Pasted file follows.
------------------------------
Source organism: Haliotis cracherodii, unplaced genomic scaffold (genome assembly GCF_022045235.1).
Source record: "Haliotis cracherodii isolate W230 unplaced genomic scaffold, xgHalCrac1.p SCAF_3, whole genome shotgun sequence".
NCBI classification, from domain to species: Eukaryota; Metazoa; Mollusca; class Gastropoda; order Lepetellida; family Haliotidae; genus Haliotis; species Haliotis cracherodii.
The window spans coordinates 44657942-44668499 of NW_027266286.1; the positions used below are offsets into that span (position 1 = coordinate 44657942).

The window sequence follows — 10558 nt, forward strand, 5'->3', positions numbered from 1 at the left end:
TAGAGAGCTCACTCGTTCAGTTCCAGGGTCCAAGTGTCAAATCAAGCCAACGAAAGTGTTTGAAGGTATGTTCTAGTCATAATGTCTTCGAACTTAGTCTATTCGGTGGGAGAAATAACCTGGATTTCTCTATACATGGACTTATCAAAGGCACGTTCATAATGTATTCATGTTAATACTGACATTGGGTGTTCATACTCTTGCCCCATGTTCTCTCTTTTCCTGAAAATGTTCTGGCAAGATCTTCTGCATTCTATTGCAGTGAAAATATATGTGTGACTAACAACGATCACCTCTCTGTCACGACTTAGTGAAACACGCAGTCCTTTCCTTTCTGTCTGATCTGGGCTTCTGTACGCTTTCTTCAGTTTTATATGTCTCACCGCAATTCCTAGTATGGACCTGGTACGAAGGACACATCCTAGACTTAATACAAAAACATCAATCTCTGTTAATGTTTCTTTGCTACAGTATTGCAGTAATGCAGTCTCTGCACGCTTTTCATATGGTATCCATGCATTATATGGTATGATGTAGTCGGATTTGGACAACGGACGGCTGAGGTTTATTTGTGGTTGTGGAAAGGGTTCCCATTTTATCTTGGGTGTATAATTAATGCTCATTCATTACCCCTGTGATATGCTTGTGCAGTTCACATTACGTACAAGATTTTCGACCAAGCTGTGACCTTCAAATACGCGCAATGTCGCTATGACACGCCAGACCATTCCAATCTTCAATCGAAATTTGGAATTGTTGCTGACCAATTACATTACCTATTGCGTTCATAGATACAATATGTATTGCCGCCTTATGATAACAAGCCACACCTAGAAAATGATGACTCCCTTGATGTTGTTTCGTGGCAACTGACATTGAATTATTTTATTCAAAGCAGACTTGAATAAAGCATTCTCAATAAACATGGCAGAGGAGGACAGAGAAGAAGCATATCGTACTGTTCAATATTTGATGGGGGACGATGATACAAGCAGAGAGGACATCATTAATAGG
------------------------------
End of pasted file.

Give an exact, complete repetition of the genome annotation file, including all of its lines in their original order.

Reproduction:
Source organism: Haliotis cracherodii, unplaced genomic scaffold (genome assembly GCF_022045235.1).
Source record: "Haliotis cracherodii isolate W230 unplaced genomic scaffold, xgHalCrac1.p SCAF_3, whole genome shotgun sequence".
NCBI classification, from domain to species: Eukaryota; Metazoa; Mollusca; class Gastropoda; order Lepetellida; family Haliotidae; genus Haliotis; species Haliotis cracherodii.
The window spans coordinates 44657942-44668499 of NW_027266286.1; the positions used below are offsets into that span (position 1 = coordinate 44657942).

The window sequence follows — 10558 nt, forward strand, 5'->3', positions numbered from 1 at the left end:
TAGAGAGCTCACTCGTTCAGTTCCAGGGTCCAAGTGTCAAATCAAGCCAACGAAAGTGTTTGAAGGTATGTTCTAGTCATAATGTCTTCGAACTTAGTCTATTCGGTGGGAGAAATAACCTGGATTTCTCTATACATGGACTTATCAAAGGCACGTTCATAATGTATTCATGTTAATACTGACATTGGGTGTTCATACTCTTGCCCCATGTTCTCTCTTTTCCTGAAAATGTTCTGGCAAGATCTTCTGCATTCTATTGCAGTGAAAATATATGTGTGACTAACAACGATCACCTCTCTGTCACGACTTAGTGAAACACGCAGTCCTTTCCTTTCTGTCTGATCTGGGCTTCTGTACGCTTTCTTCAGTTTTATATGTCTCACCGCAATTCCTAGTATGGACCTGGTACGAAGGACACATCCTAGACTTAATACAAAAACATCAATCTCTGTTAATGTTTCTTTGCTACAGTATTGCAGTAATGCAGTCTCTGCACGCTTTTCATATGGTATCCATGCATTATATGGTATGATGTAGTCGGATTTGGACAACGGACGGCTGAGGTTTATTTGTGGTTGTGGAAAGGGTTCCCATTTTATCTTGGGTGTATAATTAATGCTCATTCATTACCCCTGTGATATGCTTGTGCAGTTCACATTACGTACAAGATTTTCGACCAAGCTGTGACCTTCAAATACGCGCAATGTCGCTATGACACGCCAGACCATTCCAATCTTCAATCGAAATTTGGAATTGTTGCTGACCAATTACATTACCTATTGCGTTCATAGATACAATATGTATTGCCGCCTTATGATAACAAGCCACACCTAGAAAATGATGACTCCCTTGATGTTGTTTCGTGGCAACTGACATTGAATTATTTTATTCAAAGCAGACTTGAATAAAGCATTCTCAATAAACATGGCAGAGGAGGACAGAGAAGAAGCATATCGTACTGTTCAATATTTGATGGGGGACGATGATACAAGCAGAGAGGACATCATTAATAGG